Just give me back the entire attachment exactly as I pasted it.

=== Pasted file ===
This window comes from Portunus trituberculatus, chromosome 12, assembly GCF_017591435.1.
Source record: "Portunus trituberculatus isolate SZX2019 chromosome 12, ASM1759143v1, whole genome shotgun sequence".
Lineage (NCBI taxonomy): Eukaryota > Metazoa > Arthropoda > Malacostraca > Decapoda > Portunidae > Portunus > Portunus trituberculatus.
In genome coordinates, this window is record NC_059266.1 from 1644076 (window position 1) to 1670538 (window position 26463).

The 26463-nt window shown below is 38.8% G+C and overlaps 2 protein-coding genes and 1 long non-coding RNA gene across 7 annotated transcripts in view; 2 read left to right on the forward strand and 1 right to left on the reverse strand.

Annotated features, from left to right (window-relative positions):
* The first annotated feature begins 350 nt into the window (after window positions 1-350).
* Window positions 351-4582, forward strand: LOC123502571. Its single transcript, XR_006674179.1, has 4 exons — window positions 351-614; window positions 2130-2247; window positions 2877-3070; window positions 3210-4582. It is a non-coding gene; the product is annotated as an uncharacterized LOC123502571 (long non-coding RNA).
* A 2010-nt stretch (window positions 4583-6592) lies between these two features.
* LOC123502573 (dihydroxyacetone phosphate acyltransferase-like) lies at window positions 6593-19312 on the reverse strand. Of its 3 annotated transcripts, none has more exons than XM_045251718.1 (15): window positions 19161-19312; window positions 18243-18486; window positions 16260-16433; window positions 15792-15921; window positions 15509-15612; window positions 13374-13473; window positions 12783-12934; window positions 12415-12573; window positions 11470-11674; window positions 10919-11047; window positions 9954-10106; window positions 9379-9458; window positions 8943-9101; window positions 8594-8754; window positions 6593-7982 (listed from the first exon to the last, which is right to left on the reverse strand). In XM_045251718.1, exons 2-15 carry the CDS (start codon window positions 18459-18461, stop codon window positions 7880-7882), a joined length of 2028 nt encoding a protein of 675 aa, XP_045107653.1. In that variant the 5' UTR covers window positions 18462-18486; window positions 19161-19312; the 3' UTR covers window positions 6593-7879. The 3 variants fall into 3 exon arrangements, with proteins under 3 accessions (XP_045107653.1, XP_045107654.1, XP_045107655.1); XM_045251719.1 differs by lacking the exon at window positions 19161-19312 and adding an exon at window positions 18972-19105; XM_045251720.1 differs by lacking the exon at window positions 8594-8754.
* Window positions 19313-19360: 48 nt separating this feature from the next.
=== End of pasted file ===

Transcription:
This window comes from Portunus trituberculatus, chromosome 12, assembly GCF_017591435.1.
Source record: "Portunus trituberculatus isolate SZX2019 chromosome 12, ASM1759143v1, whole genome shotgun sequence".
Lineage (NCBI taxonomy): Eukaryota > Metazoa > Arthropoda > Malacostraca > Decapoda > Portunidae > Portunus > Portunus trituberculatus.
In genome coordinates, this window is record NC_059266.1 from 1644076 (window position 1) to 1670538 (window position 26463).

The 26463-nt window shown below is 38.8% G+C and overlaps 2 protein-coding genes and 1 long non-coding RNA gene across 7 annotated transcripts in view; 2 read left to right on the forward strand and 1 right to left on the reverse strand.

Annotated features, from left to right (window-relative positions):
* The first annotated feature begins 350 nt into the window (after window positions 1-350).
* Window positions 351-4582, forward strand: LOC123502571. Its single transcript, XR_006674179.1, has 4 exons — window positions 351-614; window positions 2130-2247; window positions 2877-3070; window positions 3210-4582. It is a non-coding gene; the product is annotated as an uncharacterized LOC123502571 (long non-coding RNA).
* A 2010-nt stretch (window positions 4583-6592) lies between these two features.
* LOC123502573 (dihydroxyacetone phosphate acyltransferase-like) lies at window positions 6593-19312 on the reverse strand. Of its 3 annotated transcripts, none has more exons than XM_045251718.1 (15): window positions 19161-19312; window positions 18243-18486; window positions 16260-16433; window positions 15792-15921; window positions 15509-15612; window positions 13374-13473; window positions 12783-12934; window positions 12415-12573; window positions 11470-11674; window positions 10919-11047; window positions 9954-10106; window positions 9379-9458; window positions 8943-9101; window positions 8594-8754; window positions 6593-7982 (listed from the first exon to the last, which is right to left on the reverse strand). In XM_045251718.1, exons 2-15 carry the CDS (start codon window positions 18459-18461, stop codon window positions 7880-7882), a joined length of 2028 nt encoding a protein of 675 aa, XP_045107653.1. In that variant the 5' UTR covers window positions 18462-18486; window positions 19161-19312; the 3' UTR covers window positions 6593-7879. The 3 variants fall into 3 exon arrangements, with proteins under 3 accessions (XP_045107653.1, XP_045107654.1, XP_045107655.1); XM_045251719.1 differs by lacking the exon at window positions 19161-19312 and adding an exon at window positions 18972-19105; XM_045251720.1 differs by lacking the exon at window positions 8594-8754.
* Window positions 19313-19360: 48 nt separating this feature from the next.